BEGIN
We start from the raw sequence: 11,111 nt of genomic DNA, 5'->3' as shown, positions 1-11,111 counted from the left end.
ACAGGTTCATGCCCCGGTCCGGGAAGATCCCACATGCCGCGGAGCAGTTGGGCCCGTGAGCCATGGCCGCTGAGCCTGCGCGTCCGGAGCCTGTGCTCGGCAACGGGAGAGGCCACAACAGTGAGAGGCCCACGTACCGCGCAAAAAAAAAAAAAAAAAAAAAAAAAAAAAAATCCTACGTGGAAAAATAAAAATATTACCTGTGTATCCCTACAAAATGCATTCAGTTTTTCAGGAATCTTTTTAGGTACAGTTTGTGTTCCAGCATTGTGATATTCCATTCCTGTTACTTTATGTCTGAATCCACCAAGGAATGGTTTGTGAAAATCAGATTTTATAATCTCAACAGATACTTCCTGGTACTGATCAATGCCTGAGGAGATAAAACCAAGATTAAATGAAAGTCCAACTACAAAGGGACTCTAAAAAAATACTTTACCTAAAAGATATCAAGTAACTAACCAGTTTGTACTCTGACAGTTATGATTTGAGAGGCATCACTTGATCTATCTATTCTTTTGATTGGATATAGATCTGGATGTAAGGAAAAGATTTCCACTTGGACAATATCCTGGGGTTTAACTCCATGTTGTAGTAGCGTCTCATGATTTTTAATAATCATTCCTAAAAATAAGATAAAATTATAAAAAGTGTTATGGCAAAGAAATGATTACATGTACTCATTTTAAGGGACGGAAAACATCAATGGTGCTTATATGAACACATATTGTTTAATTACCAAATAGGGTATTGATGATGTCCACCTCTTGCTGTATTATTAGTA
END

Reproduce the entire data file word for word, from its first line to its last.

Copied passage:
We start from the raw sequence: 11,111 nt of genomic DNA, 5'->3' as shown, positions 1-11,111 counted from the left end.
ACAGGTTCATGCCCCGGTCCGGGAAGATCCCACATGCCGCGGAGCAGTTGGGCCCGTGAGCCATGGCCGCTGAGCCTGCGCGTCCGGAGCCTGTGCTCGGCAACGGGAGAGGCCACAACAGTGAGAGGCCCACGTACCGCGCAAAAAAAAAAAAAAAAAAAAAAAAAAAAAAATCCTACGTGGAAAAATAAAAATATTACCTGTGTATCCCTACAAAATGCATTCAGTTTTTCAGGAATCTTTTTAGGTACAGTTTGTGTTCCAGCATTGTGATATTCCATTCCTGTTACTTTATGTCTGAATCCACCAAGGAATGGTTTGTGAAAATCAGATTTTATAATCTCAACAGATACTTCCTGGTACTGATCAATGCCTGAGGAGATAAAACCAAGATTAAATGAAAGTCCAACTACAAAGGGACTCTAAAAAAATACTTTACCTAAAAGATATCAAGTAACTAACCAGTTTGTACTCTGACAGTTATGATTTGAGAGGCATCACTTGATCTATCTATTCTTTTGATTGGATATAGATCTGGATGTAAGGAAAAGATTTCCACTTGGACAATATCCTGGGGTTTAACTCCATGTTGTAGTAGCGTCTCATGATTTTTAATAATCATTCCTAAAAATAAGATAAAATTATAAAAAGTGTTATGGCAAAGAAATGATTACATGTACTCATTTTAAGGGACGGAAAACATCAATGGTGCTTATATGAACACATATTGTTTAATTACCAAATAGGGTATTGATGATGTCCACCTCTTGCTGTATTATTAGTA